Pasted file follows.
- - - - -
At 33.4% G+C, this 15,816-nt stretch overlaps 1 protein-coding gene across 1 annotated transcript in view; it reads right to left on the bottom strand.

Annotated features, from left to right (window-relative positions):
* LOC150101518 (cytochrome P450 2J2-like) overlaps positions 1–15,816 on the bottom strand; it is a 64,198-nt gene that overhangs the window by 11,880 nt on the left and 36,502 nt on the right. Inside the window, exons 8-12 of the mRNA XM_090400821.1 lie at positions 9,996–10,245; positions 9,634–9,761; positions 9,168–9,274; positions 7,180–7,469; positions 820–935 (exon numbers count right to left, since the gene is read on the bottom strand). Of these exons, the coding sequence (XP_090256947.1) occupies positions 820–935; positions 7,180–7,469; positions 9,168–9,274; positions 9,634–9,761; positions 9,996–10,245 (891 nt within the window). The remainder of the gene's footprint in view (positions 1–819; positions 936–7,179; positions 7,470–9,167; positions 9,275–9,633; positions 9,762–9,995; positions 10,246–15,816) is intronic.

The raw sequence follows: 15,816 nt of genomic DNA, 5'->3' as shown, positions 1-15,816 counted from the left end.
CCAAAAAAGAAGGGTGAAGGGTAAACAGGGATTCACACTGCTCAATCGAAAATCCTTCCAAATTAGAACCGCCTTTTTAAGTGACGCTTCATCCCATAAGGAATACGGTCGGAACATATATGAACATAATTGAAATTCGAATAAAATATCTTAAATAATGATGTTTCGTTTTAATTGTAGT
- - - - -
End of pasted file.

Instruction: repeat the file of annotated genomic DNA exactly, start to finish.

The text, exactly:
At 33.4% G+C, this 15,816-nt stretch overlaps 1 protein-coding gene across 1 annotated transcript in view; it reads right to left on the bottom strand.

Annotated features, from left to right (window-relative positions):
* LOC150101518 (cytochrome P450 2J2-like) overlaps positions 1–15,816 on the bottom strand; it is a 64,198-nt gene that overhangs the window by 11,880 nt on the left and 36,502 nt on the right. Inside the window, exons 8-12 of the mRNA XM_090400821.1 lie at positions 9,996–10,245; positions 9,634–9,761; positions 9,168–9,274; positions 7,180–7,469; positions 820–935 (exon numbers count right to left, since the gene is read on the bottom strand). Of these exons, the coding sequence (XP_090256947.1) occupies positions 820–935; positions 7,180–7,469; positions 9,168–9,274; positions 9,634–9,761; positions 9,996–10,245 (891 nt within the window). The remainder of the gene's footprint in view (positions 1–819; positions 936–7,179; positions 7,470–9,167; positions 9,275–9,633; positions 9,762–9,995; positions 10,246–15,816) is intronic.

The raw sequence follows: 15,816 nt of genomic DNA, 5'->3' as shown, positions 1-15,816 counted from the left end.
CCAAAAAAGAAGGGTGAAGGGTAAACAGGGATTCACACTGCTCAATCGAAAATCCTTCCAAATTAGAACCGCCTTTTTAAGTGACGCTTCATCCCATAAGGAATACGGTCGGAACATATATGAACATAATTGAAATTCGAATAAAATATCTTAAATAATGATGTTTCGTTTTAATTGTAGT